I’m currently working on a computer vision project to implement seam carving, which is explained quickly in this video by the technique’s inventors. The goal of seam carving is to allow for contentaware image resizing. Part of this algorithm is a numerical method to identify the ‘important’ content of an image (at least w/r/t resizing). I wanted to see what this algorithm would ID as ‘important’ in some great artworks from history. So I ran the algorithm on some of my favorite paintings (lowres versions from the internet) and am sharing the outputs here.
The short story is that seam carving allows us to resize images without distorting the important details. Seam carving is the process of finding connected paths of pixels with “low energy” running through the image–call these paths seams–and then removing those seams instead of a full column or row which might intersect with something important in the image, like a person’s face, the edge of a large object, etc… The easiest way to get an overview is to watch the video above, but hopefully that’s a succinct enough explanation for anyone impatient like me.
The first step in implementing the seam carving algorithm is to compute what’s called the energy function of the image’s pixel gradients. We can do this by plotting the image’s grayscale values (0255) in a 2D matrix, applying a filter to identify edge gradients in both the xdirection and ydirection, and then computing the magnitude of each pixel’s edge gradient, weighing the xgradient and ygradient equally: (i.e. — sqrt(x^2 + y^2) ). If that doesn’t make a ton of sense yet, don’t worry. The video is the easiest way to understand the concept, and reading the paper is the easiest way to understand the process. This is just the super succinct version. (I also probably explained it badly.)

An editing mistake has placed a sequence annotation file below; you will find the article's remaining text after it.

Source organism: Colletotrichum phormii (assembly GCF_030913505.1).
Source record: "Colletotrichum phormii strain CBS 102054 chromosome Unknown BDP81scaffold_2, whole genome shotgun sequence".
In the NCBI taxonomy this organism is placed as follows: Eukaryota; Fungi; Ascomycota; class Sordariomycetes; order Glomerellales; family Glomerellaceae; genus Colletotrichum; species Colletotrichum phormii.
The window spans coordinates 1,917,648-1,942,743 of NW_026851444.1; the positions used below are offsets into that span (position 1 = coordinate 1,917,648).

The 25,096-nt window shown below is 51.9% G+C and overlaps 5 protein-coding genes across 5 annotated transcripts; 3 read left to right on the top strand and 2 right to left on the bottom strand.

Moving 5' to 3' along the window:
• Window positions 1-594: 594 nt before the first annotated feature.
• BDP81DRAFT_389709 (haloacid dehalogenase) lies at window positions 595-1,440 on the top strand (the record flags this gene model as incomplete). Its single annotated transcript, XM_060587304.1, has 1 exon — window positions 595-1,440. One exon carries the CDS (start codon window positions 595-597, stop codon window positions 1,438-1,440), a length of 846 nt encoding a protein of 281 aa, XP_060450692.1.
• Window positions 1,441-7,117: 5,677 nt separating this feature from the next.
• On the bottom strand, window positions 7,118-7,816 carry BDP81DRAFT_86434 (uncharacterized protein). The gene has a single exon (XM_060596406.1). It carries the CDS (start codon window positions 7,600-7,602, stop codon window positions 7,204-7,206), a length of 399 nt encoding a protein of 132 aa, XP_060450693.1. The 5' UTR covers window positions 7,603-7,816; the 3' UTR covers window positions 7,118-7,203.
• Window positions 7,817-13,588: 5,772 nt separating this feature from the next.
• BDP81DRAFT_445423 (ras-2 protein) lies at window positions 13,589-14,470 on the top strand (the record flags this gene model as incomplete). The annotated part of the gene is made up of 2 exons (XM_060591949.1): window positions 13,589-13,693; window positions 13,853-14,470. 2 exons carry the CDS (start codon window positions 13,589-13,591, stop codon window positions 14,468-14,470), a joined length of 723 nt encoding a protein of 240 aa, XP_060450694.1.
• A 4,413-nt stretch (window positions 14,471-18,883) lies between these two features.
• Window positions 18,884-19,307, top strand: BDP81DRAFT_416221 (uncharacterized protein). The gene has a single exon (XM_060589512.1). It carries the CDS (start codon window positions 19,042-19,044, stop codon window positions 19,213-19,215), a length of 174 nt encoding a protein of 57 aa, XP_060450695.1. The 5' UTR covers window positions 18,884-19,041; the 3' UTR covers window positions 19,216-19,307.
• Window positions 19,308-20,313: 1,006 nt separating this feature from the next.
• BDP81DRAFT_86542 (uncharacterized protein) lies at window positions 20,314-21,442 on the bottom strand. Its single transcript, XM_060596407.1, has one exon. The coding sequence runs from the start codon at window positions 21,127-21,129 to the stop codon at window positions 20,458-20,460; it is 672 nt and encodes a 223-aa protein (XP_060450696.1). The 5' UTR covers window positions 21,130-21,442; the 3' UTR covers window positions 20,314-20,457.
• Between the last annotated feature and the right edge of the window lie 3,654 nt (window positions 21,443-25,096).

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function [ energy_matrix ] = energy_image( image_matrix_input )  
%ENERGY_IMAGE Computes the energy at each pixel in a matrix nxmx3 matrix  
% Outputs a 2Dmatrix containing energy equation outputs, of datatype DBL  
% convert image to grayscale first  
G = rgb2gray(image_matrix_input);  
% convert to double  
G2 = im2double(G);  
% create X and Y filters  
horizontal_filter = [1 0 –1; 2 0 –2; 1 0 –1];  
vertical_filter = [1 2 1; 0 0 0 ; –1 –2 –1];  
% using imfilter to get our gradient in each direction  
filtered_x = imfilter(G2, horizontal_filter);  
filtered_y = imfilter(G2, vertical_filter);  
energy_matrix = zeros(size(G2,1), size(G2,2));  
% compute the energy at each pixel using the magnitude of the x and y